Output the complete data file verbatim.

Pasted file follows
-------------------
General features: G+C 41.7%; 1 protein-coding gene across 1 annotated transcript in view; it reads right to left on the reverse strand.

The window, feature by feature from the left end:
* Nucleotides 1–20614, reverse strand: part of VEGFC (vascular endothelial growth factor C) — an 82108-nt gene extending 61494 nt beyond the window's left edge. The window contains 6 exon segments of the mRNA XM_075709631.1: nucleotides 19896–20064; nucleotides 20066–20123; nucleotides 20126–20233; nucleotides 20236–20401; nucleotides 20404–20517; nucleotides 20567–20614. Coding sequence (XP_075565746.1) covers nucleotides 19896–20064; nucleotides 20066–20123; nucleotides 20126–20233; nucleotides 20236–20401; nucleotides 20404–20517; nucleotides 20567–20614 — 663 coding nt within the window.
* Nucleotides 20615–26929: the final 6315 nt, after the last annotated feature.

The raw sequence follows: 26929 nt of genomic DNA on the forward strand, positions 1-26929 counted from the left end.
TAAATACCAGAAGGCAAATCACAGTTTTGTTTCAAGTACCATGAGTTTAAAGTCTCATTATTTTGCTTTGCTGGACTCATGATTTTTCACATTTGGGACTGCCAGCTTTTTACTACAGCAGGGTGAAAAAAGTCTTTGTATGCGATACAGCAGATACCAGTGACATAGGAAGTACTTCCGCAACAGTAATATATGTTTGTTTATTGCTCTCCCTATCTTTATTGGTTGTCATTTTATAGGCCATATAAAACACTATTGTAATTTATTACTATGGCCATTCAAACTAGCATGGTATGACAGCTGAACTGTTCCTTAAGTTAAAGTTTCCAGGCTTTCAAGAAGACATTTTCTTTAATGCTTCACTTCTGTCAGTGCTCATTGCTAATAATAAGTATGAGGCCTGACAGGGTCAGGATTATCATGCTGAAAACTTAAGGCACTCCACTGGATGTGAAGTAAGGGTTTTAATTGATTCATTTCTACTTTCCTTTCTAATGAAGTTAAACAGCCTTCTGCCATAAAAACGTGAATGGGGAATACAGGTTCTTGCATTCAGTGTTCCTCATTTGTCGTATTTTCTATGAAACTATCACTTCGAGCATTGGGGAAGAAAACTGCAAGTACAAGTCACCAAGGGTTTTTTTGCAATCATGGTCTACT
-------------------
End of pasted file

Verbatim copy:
General features: G+C 41.7%; 1 protein-coding gene across 1 annotated transcript in view; it reads right to left on the reverse strand.

The window, feature by feature from the left end:
* Nucleotides 1–20614, reverse strand: part of VEGFC (vascular endothelial growth factor C) — an 82108-nt gene extending 61494 nt beyond the window's left edge. The window contains 6 exon segments of the mRNA XM_075709631.1: nucleotides 19896–20064; nucleotides 20066–20123; nucleotides 20126–20233; nucleotides 20236–20401; nucleotides 20404–20517; nucleotides 20567–20614. Coding sequence (XP_075565746.1) covers nucleotides 19896–20064; nucleotides 20066–20123; nucleotides 20126–20233; nucleotides 20236–20401; nucleotides 20404–20517; nucleotides 20567–20614 — 663 coding nt within the window.
* Nucleotides 20615–26929: the final 6315 nt, after the last annotated feature.

The raw sequence follows: 26929 nt of genomic DNA on the forward strand, positions 1-26929 counted from the left end.
TAAATACCAGAAGGCAAATCACAGTTTTGTTTCAAGTACCATGAGTTTAAAGTCTCATTATTTTGCTTTGCTGGACTCATGATTTTTCACATTTGGGACTGCCAGCTTTTTACTACAGCAGGGTGAAAAAAGTCTTTGTATGCGATACAGCAGATACCAGTGACATAGGAAGTACTTCCGCAACAGTAATATATGTTTGTTTATTGCTCTCCCTATCTTTATTGGTTGTCATTTTATAGGCCATATAAAACACTATTGTAATTTATTACTATGGCCATTCAAACTAGCATGGTATGACAGCTGAACTGTTCCTTAAGTTAAAGTTTCCAGGCTTTCAAGAAGACATTTTCTTTAATGCTTCACTTCTGTCAGTGCTCATTGCTAATAATAAGTATGAGGCCTGACAGGGTCAGGATTATCATGCTGAAAACTTAAGGCACTCCACTGGATGTGAAGTAAGGGTTTTAATTGATTCATTTCTACTTTCCTTTCTAATGAAGTTAAACAGCCTTCTGCCATAAAAACGTGAATGGGGAATACAGGTTCTTGCATTCAGTGTTCCTCATTTGTCGTATTTTCTATGAAACTATCACTTCGAGCATTGGGGAAGAAAACTGCAAGTACAAGTCACCAAGGGTTTTTTTGCAATCATGGTCTACT